Notes from Debbie's Kitchen
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Well, it looks like I'll have to keep the 'zucchini brownie'
recipe someone sent me until next season, as the summer squash appears to be
done now that the temperatures are dropping. I'm still kinda swamped with "New
CSA System" stuff, but wanted to at least give you one good new thing to try this week! - Debbie
Green Smoothies, redux
Okay, so I've tried these now, the ones that Kimberly Potts gave me the recipe for a few weeks back
-- and they are really cool! Beautiful, tasty, easy to make (and clean up
after). It finally dawned on me (duh!) that you don't have to be a raw-foodist or
even vegetarian to like these babies. Just because you're an omnivore like me
doesn't mean that you can't include something this simple and delicious in your
eating repertoire. Doesn't have to even be daily, like the proponents suggest.
I'm sure daily is fine, but the point is, people should definitely try this and
see for themselves, like you might any other recipe.
This is what I've been trying (so far), and both my husband
Ken and I have been enjoying them. I like them because they're helping me to
use up the apples (of which I've acquired a backlog). So far I've made it with
kale (both kinds), collards, and beet greens, and all have been great:
Green Smoothie with Apple, Lemon and Ginger
makes one large portion of about 20 oz. (a little over 2 C)
3 small apples or 2 large, peeled, cored (you can leave the
peel on if you want to; in the end I've found the texture to be a little better
without the peel)
A piece of ginger root, 1/8 - 1/4" slice, peeled, chopped
(and the ginger it totally optional; you can leave it out if you want)
Juice from half a lemon
1 C water
2 to 4 leaves of kale, chard, collard greens, beet greens...
you could use mizuna or spinach (though if I used either of those, I'd use more
than '4 leaves'), pretty much any green (radish greens? carrot tops?). Rule of
thumb: if the leaves are small, use more, if they're large, like collards can
be, use less. Be sure to strip off and use the leafy part only of stuff like
collards, kale and chard, not the stems. A good measure would be, say, 3
medium-sized dinosaur kale leaves. When I used beet greens, I used a handful
because they were small.
Put everything in a blender and blend really well; work up to your highest setting so that everything
is pureed really finely (I just have a two-speed Waring blender, so I start on
regular speed 'til it's blended, then flip it up to high and let it run 30
seconds or so, until it is really nice and uniform).
Then pour it into a glass and... voila! Mainline that green
As Kimberly says, you can make green smoothies from most any
fruit and greens, as long as you keep the proportions roughly 60% fruit 40%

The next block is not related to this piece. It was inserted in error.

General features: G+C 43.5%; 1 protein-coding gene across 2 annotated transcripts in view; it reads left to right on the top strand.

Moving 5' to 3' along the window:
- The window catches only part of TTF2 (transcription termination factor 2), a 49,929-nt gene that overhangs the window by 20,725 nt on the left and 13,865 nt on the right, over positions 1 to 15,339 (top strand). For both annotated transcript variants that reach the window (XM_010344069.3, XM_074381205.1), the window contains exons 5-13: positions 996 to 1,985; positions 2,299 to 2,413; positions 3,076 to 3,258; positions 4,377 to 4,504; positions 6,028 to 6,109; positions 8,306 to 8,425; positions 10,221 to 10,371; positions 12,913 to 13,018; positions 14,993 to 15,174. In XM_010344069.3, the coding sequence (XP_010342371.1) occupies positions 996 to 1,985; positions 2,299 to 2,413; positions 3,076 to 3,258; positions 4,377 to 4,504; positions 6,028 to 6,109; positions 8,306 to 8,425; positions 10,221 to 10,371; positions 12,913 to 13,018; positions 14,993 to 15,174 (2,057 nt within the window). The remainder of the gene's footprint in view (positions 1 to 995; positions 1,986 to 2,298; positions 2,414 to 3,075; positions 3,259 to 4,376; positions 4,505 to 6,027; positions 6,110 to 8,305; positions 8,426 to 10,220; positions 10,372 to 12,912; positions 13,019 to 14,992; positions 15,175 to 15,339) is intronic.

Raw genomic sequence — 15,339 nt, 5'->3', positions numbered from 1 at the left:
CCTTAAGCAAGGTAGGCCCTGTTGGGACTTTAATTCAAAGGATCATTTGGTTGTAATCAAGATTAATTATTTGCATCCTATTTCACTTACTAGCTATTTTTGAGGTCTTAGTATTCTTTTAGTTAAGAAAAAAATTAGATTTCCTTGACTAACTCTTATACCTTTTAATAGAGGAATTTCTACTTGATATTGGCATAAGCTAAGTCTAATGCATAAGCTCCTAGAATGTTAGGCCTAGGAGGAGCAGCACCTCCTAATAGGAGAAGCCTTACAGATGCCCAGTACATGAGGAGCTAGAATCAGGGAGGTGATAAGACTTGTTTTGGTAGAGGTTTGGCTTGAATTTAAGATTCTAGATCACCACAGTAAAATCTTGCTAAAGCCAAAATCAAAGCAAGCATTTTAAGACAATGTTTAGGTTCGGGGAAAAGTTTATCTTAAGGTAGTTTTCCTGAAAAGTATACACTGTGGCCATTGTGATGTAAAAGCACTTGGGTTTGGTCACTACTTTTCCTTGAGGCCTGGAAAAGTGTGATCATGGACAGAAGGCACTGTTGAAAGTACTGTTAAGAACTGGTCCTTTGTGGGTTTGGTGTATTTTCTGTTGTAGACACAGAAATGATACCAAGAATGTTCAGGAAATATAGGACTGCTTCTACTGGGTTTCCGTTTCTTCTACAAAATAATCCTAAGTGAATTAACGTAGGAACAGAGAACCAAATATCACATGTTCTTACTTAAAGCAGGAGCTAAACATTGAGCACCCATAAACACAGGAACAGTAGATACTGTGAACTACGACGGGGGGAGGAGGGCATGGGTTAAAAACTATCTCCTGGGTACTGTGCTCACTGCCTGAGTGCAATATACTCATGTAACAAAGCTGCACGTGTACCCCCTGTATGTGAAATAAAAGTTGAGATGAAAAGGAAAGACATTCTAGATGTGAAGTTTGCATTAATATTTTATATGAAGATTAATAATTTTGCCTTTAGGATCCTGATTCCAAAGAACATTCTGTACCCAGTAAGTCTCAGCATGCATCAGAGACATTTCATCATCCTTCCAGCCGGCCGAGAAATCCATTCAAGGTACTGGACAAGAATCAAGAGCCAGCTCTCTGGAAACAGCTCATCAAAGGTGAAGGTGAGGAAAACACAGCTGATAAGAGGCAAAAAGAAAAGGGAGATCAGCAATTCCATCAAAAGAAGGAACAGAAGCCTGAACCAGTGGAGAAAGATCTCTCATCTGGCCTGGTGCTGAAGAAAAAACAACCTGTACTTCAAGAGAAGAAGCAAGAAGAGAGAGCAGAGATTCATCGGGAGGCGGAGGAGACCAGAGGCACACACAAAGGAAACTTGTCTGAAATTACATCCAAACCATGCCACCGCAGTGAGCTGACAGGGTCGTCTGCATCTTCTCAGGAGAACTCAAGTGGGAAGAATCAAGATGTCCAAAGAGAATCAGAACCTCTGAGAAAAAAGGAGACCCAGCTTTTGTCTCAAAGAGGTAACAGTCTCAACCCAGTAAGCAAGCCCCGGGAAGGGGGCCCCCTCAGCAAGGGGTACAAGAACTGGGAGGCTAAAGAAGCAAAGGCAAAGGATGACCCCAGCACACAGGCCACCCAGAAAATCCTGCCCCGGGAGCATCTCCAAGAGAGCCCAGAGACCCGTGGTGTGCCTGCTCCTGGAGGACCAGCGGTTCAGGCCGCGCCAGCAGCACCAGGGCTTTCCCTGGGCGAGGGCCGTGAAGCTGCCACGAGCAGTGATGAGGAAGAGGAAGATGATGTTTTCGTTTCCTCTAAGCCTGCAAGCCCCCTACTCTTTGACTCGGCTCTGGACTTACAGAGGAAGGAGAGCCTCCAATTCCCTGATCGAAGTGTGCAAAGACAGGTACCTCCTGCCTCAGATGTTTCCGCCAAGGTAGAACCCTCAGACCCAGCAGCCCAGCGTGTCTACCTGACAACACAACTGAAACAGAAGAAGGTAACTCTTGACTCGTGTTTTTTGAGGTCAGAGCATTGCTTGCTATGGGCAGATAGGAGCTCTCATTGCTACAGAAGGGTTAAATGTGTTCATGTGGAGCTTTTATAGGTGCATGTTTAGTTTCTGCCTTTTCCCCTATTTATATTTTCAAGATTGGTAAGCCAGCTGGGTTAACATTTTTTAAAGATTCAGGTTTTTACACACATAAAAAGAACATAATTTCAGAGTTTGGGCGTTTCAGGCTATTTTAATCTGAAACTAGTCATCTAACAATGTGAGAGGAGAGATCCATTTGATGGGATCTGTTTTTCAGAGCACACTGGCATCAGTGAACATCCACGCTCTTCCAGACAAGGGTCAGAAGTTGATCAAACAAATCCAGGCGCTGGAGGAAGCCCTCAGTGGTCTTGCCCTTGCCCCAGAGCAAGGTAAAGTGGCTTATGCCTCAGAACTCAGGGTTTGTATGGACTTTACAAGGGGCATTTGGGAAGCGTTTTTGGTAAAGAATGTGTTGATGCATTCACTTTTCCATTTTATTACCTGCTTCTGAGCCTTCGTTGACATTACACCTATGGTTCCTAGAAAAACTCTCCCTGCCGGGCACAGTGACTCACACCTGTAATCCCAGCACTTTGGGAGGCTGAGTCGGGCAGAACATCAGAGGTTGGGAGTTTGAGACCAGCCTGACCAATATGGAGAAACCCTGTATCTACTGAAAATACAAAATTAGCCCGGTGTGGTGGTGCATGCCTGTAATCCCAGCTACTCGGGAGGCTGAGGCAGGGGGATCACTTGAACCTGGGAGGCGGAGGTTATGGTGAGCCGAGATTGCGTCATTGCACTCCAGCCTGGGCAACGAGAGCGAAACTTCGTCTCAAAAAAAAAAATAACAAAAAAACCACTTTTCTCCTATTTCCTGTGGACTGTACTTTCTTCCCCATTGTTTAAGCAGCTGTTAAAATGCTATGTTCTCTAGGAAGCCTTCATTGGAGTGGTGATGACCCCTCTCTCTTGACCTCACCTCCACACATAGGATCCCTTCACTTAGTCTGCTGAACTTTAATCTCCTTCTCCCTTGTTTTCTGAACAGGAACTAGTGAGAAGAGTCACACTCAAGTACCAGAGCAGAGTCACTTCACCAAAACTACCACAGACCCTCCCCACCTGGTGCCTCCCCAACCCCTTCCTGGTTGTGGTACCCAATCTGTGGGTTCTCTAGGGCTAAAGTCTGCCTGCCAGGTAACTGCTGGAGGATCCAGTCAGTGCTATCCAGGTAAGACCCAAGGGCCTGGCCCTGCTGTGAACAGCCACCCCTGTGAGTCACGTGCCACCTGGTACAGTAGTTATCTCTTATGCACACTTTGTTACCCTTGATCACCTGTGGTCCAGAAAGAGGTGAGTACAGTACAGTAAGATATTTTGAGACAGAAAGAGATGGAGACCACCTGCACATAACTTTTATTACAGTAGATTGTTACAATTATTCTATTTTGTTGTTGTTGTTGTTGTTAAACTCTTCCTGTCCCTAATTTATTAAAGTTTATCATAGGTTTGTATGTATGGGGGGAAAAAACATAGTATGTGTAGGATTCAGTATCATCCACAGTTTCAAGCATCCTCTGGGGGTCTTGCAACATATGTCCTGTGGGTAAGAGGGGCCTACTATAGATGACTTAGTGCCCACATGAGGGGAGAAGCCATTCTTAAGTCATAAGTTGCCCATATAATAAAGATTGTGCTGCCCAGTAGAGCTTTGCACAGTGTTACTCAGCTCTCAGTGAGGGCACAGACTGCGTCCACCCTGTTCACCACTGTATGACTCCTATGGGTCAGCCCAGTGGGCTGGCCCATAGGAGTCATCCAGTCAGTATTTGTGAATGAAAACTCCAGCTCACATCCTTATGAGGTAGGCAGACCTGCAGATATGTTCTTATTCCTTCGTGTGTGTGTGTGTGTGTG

greens; I just started with the apple option because that's what I have lots of
right now. When the pears come in, I'll try using them as the fruit. Ditto for
pretty much any fruit we get (except maybe concord grapes, 'cause I don't know
any easy way to get the seeds out before pureeing them. If you had infinite
patience and lots of time and could seed them first, I bet they'd make a killer
green smoothie though!).
A few salient pointers to keep in mind when making green
smoothies (as gleaned from the additional info Kimberly so kindly sent me in
the mail). Stuff in quotes is directly from Victoria Boutenko, the woman who
wrote the book on green smoothies:
1) "When blended well, most of the cells in the greens and
fruits are ruptured, making the valuable nutrients easy for the body to
2) If you're going to consume these on a regular basis, be
sure to vary the greens you use
. Don't make 'em with the same type of
green day in and day out. It's okay to use the same fruit, but "almost all greens contain minute amounts of
alkaloids. Tiny quantities of alkaloids cannot hurt you, and even strengthen
the immune system. However, if ou keep consuming kale or spinach, or any other
single green for many weeks without rotation, eventually the same type of
alkaloids can accumulate in your body and cause unwanted symptoms of
poisoning." [That last line kind of cracks me up - like there could ever be wanted
symptoms of poisoning!! ;-)]
3) "Drink your smoothie by itself, not as part of a meal. Don't
consume anything, even as little as a cracker or candy with it. You may eat
anything you want approximately 40 minutes before or after you've finished your
smoothie. Your goal is to get the most nutritional benefit out of [it]." I like
to sip on mine as a sort of pre-lunch snack. Think "Elevenses", that meal
'after second breakfast but before lunch', of hobbit fame.
4) "Don't add anything to your smoothie except greens, fruit
and water. I don't recommend adding nuts, seeds, oils, supplements or other
ingredients ... most of these items slow down the assimilation of green
smoothies in your digestive tract and may cause irritation and gas."
5) "Don't use starchy vegetables such as carrots, beets,
broccoli stems, zucchini, cauliflower, cabbage, Brussels sprouts, eggplant,
pumpkin, squash, okra, peas, corn, green beans, and others to your green
smoothies. Starchy vegetables combine poorly with fruit and may produce what my
children call 'gas 4 less.'" [Victoria's words, not mine; I don't have any kids.]
6) Keep it simple. "Don't add too many ingredients in one
smoothie, such as nine different fruits and a dozen different greens. Try to
keep your recipes simple to maximize nutritional benefits and to keep it easy
on your digestive system."
I think that all sounds pretty reasonable. Have fun with your green smoothies!